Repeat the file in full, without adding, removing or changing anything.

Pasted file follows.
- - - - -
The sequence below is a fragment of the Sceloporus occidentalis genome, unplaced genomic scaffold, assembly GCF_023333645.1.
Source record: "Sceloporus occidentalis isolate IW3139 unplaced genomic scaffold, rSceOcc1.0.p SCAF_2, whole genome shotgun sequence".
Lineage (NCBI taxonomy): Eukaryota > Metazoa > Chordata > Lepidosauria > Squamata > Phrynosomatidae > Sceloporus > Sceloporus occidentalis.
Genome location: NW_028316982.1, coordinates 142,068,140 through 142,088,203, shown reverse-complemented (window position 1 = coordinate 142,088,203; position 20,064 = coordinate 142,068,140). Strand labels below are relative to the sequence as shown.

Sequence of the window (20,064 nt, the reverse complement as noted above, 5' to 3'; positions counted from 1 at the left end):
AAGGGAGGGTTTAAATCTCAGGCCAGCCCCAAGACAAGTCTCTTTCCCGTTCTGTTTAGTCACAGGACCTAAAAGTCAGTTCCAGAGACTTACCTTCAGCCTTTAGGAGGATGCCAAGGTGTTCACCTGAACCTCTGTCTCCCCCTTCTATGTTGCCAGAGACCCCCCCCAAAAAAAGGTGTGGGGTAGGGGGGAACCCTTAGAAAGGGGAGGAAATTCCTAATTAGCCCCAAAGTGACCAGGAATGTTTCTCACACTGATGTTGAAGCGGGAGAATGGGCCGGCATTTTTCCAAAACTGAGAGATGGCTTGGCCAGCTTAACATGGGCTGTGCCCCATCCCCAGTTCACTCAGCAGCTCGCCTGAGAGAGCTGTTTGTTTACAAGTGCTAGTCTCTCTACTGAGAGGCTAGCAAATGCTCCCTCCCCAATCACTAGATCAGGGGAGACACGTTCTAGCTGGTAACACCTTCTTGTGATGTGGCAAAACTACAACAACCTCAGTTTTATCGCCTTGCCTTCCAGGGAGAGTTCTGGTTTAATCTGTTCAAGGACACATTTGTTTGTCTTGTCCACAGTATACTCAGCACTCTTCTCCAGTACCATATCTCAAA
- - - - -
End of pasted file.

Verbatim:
The sequence below is a fragment of the Sceloporus occidentalis genome, unplaced genomic scaffold, assembly GCF_023333645.1.
Source record: "Sceloporus occidentalis isolate IW3139 unplaced genomic scaffold, rSceOcc1.0.p SCAF_2, whole genome shotgun sequence".
Lineage (NCBI taxonomy): Eukaryota > Metazoa > Chordata > Lepidosauria > Squamata > Phrynosomatidae > Sceloporus > Sceloporus occidentalis.
Genome location: NW_028316982.1, coordinates 142,068,140 through 142,088,203, shown reverse-complemented (window position 1 = coordinate 142,088,203; position 20,064 = coordinate 142,068,140). Strand labels below are relative to the sequence as shown.

Sequence of the window (20,064 nt, the reverse complement as noted above, 5' to 3'; positions counted from 1 at the left end):
AAGGGAGGGTTTAAATCTCAGGCCAGCCCCAAGACAAGTCTCTTTCCCGTTCTGTTTAGTCACAGGACCTAAAAGTCAGTTCCAGAGACTTACCTTCAGCCTTTAGGAGGATGCCAAGGTGTTCACCTGAACCTCTGTCTCCCCCTTCTATGTTGCCAGAGACCCCCCCCAAAAAAAGGTGTGGGGTAGGGGGGAACCCTTAGAAAGGGGAGGAAATTCCTAATTAGCCCCAAAGTGACCAGGAATGTTTCTCACACTGATGTTGAAGCGGGAGAATGGGCCGGCATTTTTCCAAAACTGAGAGATGGCTTGGCCAGCTTAACATGGGCTGTGCCCCATCCCCAGTTCACTCAGCAGCTCGCCTGAGAGAGCTGTTTGTTTACAAGTGCTAGTCTCTCTACTGAGAGGCTAGCAAATGCTCCCTCCCCAATCACTAGATCAGGGGAGACACGTTCTAGCTGGTAACACCTTCTTGTGATGTGGCAAAACTACAACAACCTCAGTTTTATCGCCTTGCCTTCCAGGGAGAGTTCTGGTTTAATCTGTTCAAGGACACATTTGTTTGTCTTGTCCACAGTATACTCAGCACTCTTCTCCAGTACCATATCTCAAA